In reviewing my results and the official lightfastness ratings from Derwent, I noticed significant differences in some of the colors. The colors that faded the most in my test are rated as lightfast and one of the colors that they rate quite low on the scale (Aubergine 03) did not fade at all in my test. Also, other colors (Dark Indigo 04 and Storm 18) are rated as not being fully lightfast by Derwent but they also did not fade in my test.

To conclude, I will say again that my method was completely unscientific though it gives me enough confidence to use the pencils in my own artwork. I will take some care with color choices and stay away from those that faded in my test. I’ll also use the ones with the lower Derwent ratings with care. If you are using these pencils and are concerned about fading, please conduct your own tests and review the manufacturer’s ratings for yourself before proceeding.

Now, it’s time to actually make some art!

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More Birds! Watercolor Paintings Cardinals and Oriole

Original Watercolor
For Sale: Etsy

I just finished another set of birds with a pair of cardinals and an oriole. They are all posted on Etsy if you want to see “Red” and his mate “Little Red” as well as “Notorious” a northern oriole.

I had the idea to make a mini demo of one of them to share how I paint them. You know, scanning it at various stages of WIP and explaining what I was doing. Of course, the one that I chose to document, a male ruby throated hummingbird, is the one that just did not turn out well! Funny how things go that way. I’ll try again next time.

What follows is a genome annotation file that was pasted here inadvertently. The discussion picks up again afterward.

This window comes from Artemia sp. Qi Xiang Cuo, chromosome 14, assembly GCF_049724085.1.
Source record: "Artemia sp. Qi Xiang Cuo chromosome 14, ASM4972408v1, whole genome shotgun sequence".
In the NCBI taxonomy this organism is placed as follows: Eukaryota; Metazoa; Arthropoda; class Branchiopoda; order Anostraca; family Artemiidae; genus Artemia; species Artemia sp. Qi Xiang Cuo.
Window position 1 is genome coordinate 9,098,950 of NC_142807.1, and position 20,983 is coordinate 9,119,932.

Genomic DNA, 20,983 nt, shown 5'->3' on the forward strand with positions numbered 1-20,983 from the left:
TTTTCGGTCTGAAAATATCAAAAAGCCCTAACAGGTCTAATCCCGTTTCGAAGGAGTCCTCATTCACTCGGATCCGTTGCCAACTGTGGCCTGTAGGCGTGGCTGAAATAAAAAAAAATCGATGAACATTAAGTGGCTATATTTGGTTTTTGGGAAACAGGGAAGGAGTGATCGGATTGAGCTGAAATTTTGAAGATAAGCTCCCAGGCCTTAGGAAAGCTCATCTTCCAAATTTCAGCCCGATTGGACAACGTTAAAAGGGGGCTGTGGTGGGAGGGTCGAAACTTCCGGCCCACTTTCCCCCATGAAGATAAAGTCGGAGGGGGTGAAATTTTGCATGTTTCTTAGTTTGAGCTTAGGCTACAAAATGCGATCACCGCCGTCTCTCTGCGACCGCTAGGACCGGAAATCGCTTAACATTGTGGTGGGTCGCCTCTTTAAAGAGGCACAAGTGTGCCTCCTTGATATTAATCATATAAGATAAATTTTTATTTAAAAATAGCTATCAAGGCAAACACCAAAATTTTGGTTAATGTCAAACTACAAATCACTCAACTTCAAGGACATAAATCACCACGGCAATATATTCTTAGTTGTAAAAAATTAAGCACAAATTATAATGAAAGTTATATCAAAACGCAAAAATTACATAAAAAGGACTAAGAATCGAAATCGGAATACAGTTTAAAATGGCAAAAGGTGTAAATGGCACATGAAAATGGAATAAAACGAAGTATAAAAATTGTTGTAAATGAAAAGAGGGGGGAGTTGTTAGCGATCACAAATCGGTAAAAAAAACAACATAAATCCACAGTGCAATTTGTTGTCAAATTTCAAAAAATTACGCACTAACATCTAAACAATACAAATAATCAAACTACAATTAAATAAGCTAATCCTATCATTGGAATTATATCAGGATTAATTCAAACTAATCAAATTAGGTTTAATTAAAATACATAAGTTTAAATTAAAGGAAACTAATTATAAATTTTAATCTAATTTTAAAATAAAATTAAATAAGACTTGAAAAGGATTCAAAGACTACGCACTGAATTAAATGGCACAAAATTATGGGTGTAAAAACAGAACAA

If you’ve got a favorite bird you’d like to see or any thoughts on these, let me know. I’d love to hear from you!

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Thoughts on Keeping an Artist’s Sketchbook

Do I keep a sketch book? Yes, but I’ll bet it’s not what you expect. There are as many lists and words as sketches. I use my journal for everything from notes on book and article ideas to sketches of people, places and things. Sometimes, I go for days without an entry and then other times several pages are gone in one day.

I’m hesitant to share the sketches because people seem to expect a work of art and act a bit let down when the sketches aren’t as finished or polished as they expected. Some pages are more colorful and attractive than others and that usually depends on how much time I was able to spend. The fast and messy pages are more valuable to me because the ideas they contain were important. The sketch posted here was made very quickly while waiting at a parking lot because I liked the way the breeze was swishing the fronds and how the sun glinted off them.

To me, painting, drawing and sketching are different skills and may be accomplished in different styles. Some artists are more consistent, but I’m not one of them. My sketch style is abbreviated and messy while my drawings are much more precise and detailed. In comparison, my painting style is closer to my sketching style but doesn’t resemble it much because of the difference in mediums.

I really like to see other artist’s sketches. It’s like getting a peek at the thought process behind the scenes. Karen Winters, a truly accomplished landscape painter, posed a thoughtful question on her blog about drawing, sketching and sharing that process. I’d love to hear what you think.